03 Jan 2021
Probably my favourite definition of creativity is from Rollo May, an American psychologist, who said in The Courage to Create:
“Creativity is the process of bringing something new into being. Creativity requires passion and commitment. It brings to our awareness what was previously hidden and points to new life. The experience is one of heightened consciousness: ecstasy.”
That first line is utterly inspiring, wouldn’t you agree?
If the monumental efforts of all those involved in creating each of the COVID-19 vaccines proves one thing it’s the power of people to confront and explore such challenges and innovative solutions with a creative mindset. To perceive the world in new ways, to find those hidden patterns, to make connections between seemingly unrelated phenomena, and to generate solutions to the biggest problems our world faces today and bring a new vaccine into being. Ecstasy, indeed.
For Creativity (the ‘ity’ bit of the word is important) to have value it must involve two processes: thinking, then producing. Thinking without producing is just imagination, not creativity.
The secret to unlocking the power of creativity lies in building the right environment for thinking to flourish, being willing to take risks and to progress through a degree of discomfort to get to the finish line.
“The most exciting phrase to hear in science, the one that heralds new discoveries, is not ‘Eureka! I’ve found it’ but ‘That’s funny.”
That was the most impressive aspect of all the teams involved in creating these new vaccines; how they looked at risk. From how they thought it could be made that much faster to producing the vaccine in vast numbers before tests had been concluded or approvals granted.
Equally impressive was how these multi-national pharmaceutical companies brought fresh perspectives into the mix from outside their organisations – Oxford Uni and AstraZeneca, for example, have a long-standing relationship – as well as securing funding from governments. A true investment in creativity, and what an asset it turned out to be.
Prompted by the impact of globalisation and the ability of competitors to pull the rug from under your feet at a moment’s notice, a study by Adobe back in 2012, found that 8 out of 10 people felt that unlocking creativity was crucial to economic growth, and nearly two-thirds felt it was valuable to society. Yet only 1 in 4 believed they were living up to their own creative potential. They called it the ‘Creativity Gap’.
Speaking to many clients’ marketing teams today, this frustration is tangible as they describe their role at the far end of ‘producing’ rather than the more fulfilling ‘thinking’ part of creativity. They feel they are on a treadmill resulting in high churn rates.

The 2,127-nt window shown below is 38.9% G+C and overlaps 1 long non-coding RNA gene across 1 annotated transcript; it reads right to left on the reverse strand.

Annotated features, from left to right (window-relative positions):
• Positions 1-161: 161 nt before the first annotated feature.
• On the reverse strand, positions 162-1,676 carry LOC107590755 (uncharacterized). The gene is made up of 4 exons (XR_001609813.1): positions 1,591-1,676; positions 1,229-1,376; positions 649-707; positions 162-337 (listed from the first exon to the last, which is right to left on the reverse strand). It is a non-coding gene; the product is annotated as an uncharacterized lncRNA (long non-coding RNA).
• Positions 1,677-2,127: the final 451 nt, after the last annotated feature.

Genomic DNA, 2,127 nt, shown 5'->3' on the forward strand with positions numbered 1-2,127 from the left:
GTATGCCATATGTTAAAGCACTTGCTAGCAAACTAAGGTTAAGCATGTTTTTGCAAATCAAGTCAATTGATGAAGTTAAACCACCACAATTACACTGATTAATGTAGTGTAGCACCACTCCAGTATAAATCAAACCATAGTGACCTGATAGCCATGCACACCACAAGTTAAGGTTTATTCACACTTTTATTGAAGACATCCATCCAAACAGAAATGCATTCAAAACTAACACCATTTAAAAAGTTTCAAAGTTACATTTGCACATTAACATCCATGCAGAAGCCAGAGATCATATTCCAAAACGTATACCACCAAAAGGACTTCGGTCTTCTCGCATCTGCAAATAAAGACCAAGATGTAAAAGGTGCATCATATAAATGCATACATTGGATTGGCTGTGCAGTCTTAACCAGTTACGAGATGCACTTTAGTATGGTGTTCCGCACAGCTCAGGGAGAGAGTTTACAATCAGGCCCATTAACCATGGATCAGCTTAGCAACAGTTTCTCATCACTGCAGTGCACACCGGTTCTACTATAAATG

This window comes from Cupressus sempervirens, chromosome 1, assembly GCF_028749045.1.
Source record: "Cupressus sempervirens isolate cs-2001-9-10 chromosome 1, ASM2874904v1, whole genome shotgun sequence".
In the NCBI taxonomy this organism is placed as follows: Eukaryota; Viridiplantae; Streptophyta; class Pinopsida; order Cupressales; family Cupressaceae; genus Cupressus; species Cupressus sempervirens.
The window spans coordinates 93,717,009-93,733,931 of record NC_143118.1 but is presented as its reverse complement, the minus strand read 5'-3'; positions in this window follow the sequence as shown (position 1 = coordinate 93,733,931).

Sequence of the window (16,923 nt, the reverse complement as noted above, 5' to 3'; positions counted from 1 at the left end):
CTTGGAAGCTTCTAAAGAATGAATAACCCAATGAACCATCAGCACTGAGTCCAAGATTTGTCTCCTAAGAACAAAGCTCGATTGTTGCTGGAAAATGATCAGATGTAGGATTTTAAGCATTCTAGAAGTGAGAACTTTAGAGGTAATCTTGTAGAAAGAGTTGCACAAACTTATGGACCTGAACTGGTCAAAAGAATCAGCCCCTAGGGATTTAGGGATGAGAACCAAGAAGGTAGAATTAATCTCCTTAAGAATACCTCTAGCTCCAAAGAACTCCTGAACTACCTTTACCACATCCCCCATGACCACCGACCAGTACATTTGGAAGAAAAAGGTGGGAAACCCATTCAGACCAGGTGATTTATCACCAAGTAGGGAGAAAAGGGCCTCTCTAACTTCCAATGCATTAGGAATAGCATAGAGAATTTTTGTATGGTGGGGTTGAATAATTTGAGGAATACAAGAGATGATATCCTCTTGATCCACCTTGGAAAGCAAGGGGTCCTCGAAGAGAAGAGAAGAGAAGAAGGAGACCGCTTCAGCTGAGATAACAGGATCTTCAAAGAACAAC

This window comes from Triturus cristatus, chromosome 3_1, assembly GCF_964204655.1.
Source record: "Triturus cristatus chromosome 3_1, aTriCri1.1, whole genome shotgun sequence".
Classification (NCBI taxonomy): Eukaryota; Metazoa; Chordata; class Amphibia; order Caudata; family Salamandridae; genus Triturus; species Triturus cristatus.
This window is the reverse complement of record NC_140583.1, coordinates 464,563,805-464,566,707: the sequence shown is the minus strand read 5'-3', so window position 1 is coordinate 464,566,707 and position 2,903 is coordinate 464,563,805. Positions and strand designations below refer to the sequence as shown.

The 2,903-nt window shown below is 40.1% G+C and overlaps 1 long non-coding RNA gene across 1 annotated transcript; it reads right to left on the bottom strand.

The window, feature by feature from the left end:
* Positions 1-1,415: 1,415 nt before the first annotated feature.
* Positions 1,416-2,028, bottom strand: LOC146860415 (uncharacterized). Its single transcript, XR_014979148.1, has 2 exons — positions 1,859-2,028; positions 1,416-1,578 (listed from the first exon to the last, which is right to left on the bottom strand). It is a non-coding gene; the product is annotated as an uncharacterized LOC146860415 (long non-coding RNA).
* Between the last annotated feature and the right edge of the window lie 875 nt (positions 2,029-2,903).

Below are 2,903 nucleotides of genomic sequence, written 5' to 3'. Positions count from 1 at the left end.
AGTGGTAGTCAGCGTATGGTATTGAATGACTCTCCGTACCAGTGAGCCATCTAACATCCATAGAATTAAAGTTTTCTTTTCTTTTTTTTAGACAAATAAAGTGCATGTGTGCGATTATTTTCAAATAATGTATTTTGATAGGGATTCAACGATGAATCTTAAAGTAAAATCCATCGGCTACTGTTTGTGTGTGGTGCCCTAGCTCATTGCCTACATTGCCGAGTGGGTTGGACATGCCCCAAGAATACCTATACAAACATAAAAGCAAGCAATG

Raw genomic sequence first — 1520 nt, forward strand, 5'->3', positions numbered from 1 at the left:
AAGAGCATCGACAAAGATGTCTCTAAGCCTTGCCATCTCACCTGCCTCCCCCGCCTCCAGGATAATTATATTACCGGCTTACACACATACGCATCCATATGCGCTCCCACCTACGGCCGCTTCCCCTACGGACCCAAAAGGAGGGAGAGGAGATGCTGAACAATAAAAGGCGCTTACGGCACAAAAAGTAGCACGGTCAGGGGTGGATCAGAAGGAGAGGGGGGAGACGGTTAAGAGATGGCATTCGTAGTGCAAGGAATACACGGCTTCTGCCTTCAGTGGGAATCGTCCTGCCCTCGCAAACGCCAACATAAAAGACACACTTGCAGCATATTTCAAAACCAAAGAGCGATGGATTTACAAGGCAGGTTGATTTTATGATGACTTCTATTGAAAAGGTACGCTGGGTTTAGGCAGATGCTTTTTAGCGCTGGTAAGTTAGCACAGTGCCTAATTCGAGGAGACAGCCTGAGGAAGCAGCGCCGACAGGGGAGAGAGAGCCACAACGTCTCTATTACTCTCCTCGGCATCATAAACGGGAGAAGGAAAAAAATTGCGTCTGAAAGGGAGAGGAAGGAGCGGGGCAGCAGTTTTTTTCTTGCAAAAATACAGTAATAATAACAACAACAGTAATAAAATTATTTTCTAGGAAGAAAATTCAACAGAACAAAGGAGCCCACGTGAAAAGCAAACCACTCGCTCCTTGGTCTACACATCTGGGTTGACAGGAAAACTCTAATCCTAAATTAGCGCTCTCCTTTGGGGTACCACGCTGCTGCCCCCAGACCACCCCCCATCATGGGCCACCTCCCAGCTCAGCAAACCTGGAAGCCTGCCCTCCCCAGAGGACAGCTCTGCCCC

So, at a time of increasing challenges for both businesses and society, should we not invest in some creative capital at work and in our education systems to unlock the solutions we need?
In 1968, George Land devised a creativity test for NASA to help select innovative engineers and scientists. Up in space, faced with a problem for which there is no rule book, that might be fairly important! Matt Damon in The Martian comes to mind. The assessment worked so well, he decided to try it on children and conducted a research study to test the creativity of 1,600 children ranging in ages from three to five years old who were enrolled in a Head Start programme. He re-tested the same children at 10 years of age, and again at 15 years of age. The number that attained ‘genius’ level in the tests were astounding.
His startling finding was that creativity is lost and that non-creative behaviour is what we end up learning. Five year olds have a very active ‘divergent’ brain that lets their imagination run free whereas as we get older, the ‘convergent’ part tends to dominate and closes down ideas before they become fully formed.
In his Ted talk, Land points to the challenges facing businesses today and why he believes we need to return to our infant brain if we are to find solutions to them.
Further studies have identified three key components to re-learn what you already had at the age of five:
If we stop and think about the labels that proliferate our own industry, both at an individual level (Creative Director) and a corporate one (Creative agency), are we helping or hindering the very creative potential we are seeking to unlock?
Clients need their external partners to bring them the fresh perspectives they need across a widening range of issues within their marketing ecosystems more than ever. Now is the time to invest in some creative capital.
At AAR, we are making changes and aligning ourselves to the areas where clients need fresh perspectives the most. We are seeing more than a subtle shift to the ‘thinking’ end over the ‘producing’ end of the creativity spectrum but also an acknowledgment that, by unlocking creativity to begin a new cycle of growth, the ‘expertise’ component is going to be at its weakest. For agencies to succeed they need to spend more time showing how they are managing the risk and minimising any ‘discomfort’ in their conversations with clients.